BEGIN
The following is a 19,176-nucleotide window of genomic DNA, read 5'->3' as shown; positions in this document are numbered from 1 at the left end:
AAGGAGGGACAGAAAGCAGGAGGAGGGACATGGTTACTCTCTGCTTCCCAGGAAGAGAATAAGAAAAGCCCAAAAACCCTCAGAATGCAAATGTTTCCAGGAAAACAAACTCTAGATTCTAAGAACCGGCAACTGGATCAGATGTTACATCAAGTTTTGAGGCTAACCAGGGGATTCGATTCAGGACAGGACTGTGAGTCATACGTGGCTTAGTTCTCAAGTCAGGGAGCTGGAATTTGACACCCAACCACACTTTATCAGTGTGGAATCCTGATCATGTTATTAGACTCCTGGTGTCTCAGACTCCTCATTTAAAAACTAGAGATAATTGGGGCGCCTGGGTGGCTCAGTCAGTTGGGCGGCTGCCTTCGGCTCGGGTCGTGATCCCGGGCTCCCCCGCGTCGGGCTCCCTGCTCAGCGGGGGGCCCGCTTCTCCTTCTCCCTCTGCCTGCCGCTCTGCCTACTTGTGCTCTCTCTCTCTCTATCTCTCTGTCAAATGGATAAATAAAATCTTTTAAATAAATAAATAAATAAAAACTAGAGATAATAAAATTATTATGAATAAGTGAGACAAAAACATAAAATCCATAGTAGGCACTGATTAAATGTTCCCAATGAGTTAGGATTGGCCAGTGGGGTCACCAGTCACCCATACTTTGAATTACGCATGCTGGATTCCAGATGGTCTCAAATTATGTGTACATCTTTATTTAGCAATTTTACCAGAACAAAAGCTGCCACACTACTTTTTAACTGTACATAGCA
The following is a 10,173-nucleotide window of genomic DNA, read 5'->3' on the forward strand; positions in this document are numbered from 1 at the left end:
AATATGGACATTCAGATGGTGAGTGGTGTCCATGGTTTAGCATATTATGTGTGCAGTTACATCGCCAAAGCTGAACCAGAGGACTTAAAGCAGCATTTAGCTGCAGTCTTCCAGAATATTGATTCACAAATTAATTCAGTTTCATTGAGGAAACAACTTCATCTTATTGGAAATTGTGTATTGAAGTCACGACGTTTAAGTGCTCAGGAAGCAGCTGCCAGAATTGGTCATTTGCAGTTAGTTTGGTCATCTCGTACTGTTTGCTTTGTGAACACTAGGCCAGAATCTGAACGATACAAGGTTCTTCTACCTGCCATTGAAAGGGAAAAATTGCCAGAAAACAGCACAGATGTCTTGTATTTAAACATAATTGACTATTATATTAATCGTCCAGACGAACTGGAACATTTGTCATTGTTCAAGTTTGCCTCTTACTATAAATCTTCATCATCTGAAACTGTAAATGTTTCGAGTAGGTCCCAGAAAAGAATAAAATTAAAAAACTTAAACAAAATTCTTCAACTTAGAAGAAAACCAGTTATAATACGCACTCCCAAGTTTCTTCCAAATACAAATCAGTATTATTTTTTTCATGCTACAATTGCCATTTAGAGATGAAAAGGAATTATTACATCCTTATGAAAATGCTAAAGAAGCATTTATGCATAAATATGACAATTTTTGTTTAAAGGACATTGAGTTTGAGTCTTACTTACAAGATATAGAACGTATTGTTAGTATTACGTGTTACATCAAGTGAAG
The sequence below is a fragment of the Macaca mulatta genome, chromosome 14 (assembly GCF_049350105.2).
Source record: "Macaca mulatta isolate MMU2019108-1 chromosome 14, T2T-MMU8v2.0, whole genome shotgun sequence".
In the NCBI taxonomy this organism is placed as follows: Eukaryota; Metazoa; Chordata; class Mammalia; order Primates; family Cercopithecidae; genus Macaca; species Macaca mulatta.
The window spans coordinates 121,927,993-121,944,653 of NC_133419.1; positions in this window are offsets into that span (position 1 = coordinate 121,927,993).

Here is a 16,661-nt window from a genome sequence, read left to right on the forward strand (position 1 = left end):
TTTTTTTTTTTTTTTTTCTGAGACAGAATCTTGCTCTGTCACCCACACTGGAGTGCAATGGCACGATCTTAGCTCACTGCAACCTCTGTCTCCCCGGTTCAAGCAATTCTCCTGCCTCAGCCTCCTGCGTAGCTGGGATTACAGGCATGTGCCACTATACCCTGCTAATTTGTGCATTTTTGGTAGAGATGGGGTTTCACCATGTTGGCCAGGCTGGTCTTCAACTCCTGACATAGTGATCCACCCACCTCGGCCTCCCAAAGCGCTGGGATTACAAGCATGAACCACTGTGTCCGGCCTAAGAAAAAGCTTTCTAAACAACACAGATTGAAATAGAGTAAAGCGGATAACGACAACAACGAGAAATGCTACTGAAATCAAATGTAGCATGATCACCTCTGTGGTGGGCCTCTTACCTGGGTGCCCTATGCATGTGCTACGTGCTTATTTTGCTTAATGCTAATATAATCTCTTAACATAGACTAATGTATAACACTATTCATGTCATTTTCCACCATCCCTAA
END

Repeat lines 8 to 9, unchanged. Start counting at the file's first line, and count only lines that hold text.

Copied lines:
The window spans coordinates 121,927,993-121,944,653 of NC_133419.1; positions in this window are offsets into that span (position 1 = coordinate 121,927,993).

Here is a 16,661-nt window from a genome sequence, read left to right on the forward strand (position 1 = left end):